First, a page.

Skin Cells Could Help Fight Cancer
According to research done at the University of North Carolina (UNC) at Chapel Hill, and published in the journal Nature Communications, a “groundbreaking discovery” in the field of cancer treatment has been made; a method of transforming skin cells into stem cells that can target and destroy brain cancer.
The study reveals how the transformed skin cells were able to hunt down and kill glioblastomas, which are a type of brain tumour belonging to a class of brain tumours called gliomas.
This is the most common and lethal form of malignant primary brain tumours in adults. The current prognosis for this type of tumour is poor, only around 30% of patients surviving beyond 2 years from diagnosis.
According to study leader Shawn Hingtgen, PhD, of the Eshelman School of Pharmacy at UNC, even if the surgeon is able to remove most of the glioblastoma, there are almost always remnants of the cancer left in the brain, known as tendrils, which are finger-like, cancerous tentacles that become deeply embedded in the brain that can form a new glioblastoma quite quickly.
Hingtgen noted that “Patients desperately need a better standard of care.”
The team of researchers set about identifying a personalised form of treatment for glioblastoma which can target and kill these tendrils, eliminating the cancer entirely.
Hingtgen and his colleagues reprogrammed collagen-producing cells called fibroblasts to turn into neural stem cells, which they then tested in mice with glioblastoma and found that the cells showed an “innate ability” to move through the brain and hunt down and destroy the cancerous tendrils.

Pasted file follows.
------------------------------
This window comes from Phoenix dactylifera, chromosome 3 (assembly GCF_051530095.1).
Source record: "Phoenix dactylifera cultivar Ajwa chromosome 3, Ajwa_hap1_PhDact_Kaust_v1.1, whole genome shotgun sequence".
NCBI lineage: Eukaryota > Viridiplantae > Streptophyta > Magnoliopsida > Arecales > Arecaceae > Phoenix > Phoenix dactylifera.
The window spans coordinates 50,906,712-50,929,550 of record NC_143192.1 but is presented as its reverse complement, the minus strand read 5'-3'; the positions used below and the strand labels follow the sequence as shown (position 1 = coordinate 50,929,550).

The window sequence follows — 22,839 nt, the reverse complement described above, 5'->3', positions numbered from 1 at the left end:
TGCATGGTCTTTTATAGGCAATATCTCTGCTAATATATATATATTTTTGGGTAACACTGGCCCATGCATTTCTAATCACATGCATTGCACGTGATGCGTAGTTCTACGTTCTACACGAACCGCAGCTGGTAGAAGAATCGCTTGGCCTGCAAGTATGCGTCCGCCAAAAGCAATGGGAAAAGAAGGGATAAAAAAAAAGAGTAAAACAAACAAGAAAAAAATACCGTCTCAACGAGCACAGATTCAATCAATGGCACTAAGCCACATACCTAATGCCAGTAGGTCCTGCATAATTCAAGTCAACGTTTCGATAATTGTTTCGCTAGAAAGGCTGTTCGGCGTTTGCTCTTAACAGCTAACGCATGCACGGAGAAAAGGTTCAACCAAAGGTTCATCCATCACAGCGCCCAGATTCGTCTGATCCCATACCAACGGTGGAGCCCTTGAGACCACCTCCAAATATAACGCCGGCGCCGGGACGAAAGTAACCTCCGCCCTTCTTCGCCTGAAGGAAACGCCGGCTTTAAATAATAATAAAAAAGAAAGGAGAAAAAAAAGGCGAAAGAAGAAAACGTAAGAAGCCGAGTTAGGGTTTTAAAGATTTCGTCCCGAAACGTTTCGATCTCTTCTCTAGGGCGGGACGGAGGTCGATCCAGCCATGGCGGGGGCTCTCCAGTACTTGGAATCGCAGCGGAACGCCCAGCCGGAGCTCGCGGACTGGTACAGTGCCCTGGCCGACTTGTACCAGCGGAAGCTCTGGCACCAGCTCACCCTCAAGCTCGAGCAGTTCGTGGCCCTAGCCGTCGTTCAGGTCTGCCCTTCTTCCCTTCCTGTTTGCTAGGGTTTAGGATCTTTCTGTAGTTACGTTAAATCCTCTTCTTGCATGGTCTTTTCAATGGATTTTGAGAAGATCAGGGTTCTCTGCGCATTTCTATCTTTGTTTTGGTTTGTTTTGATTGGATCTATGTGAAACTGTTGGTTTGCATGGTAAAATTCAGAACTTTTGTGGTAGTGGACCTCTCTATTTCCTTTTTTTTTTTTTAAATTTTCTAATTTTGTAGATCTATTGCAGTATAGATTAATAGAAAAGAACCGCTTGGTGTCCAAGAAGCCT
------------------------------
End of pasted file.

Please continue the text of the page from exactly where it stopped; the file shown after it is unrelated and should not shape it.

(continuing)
The team also found that they could also engineer the neural stem cells to generate a protein called TRAIL that can kill tumours, making the cancer-fighting ability of the stem cells even stronger. The survival of the mice with glioblastoma could be improved by up to 220%with the neural stem cells, depending on the type of tumour the rodents had.
The authors of the study commented that, “Together, these data support the potential of iNSCs [induced neural stem cells] to serve as highly effective drug-delivery vehicles for treatment of solid and invasive brain tumours.”
According to the Team , their findings build on a previous discovery that won a Nobel Prize in 2012, in which researchers found a way to transform skin cells into embryonic-like stem cells.
“Our work represents the newest evolution of the stem-cell technology that won the Nobel Prize in 2012,” says Hingtgen. “We wanted to find out if these induced neural stem cells would home in on cancer cells and whether they could be used to deliver a therapeutic agent. This is the first time this direct reprogramming technology has been used to treat cancer.”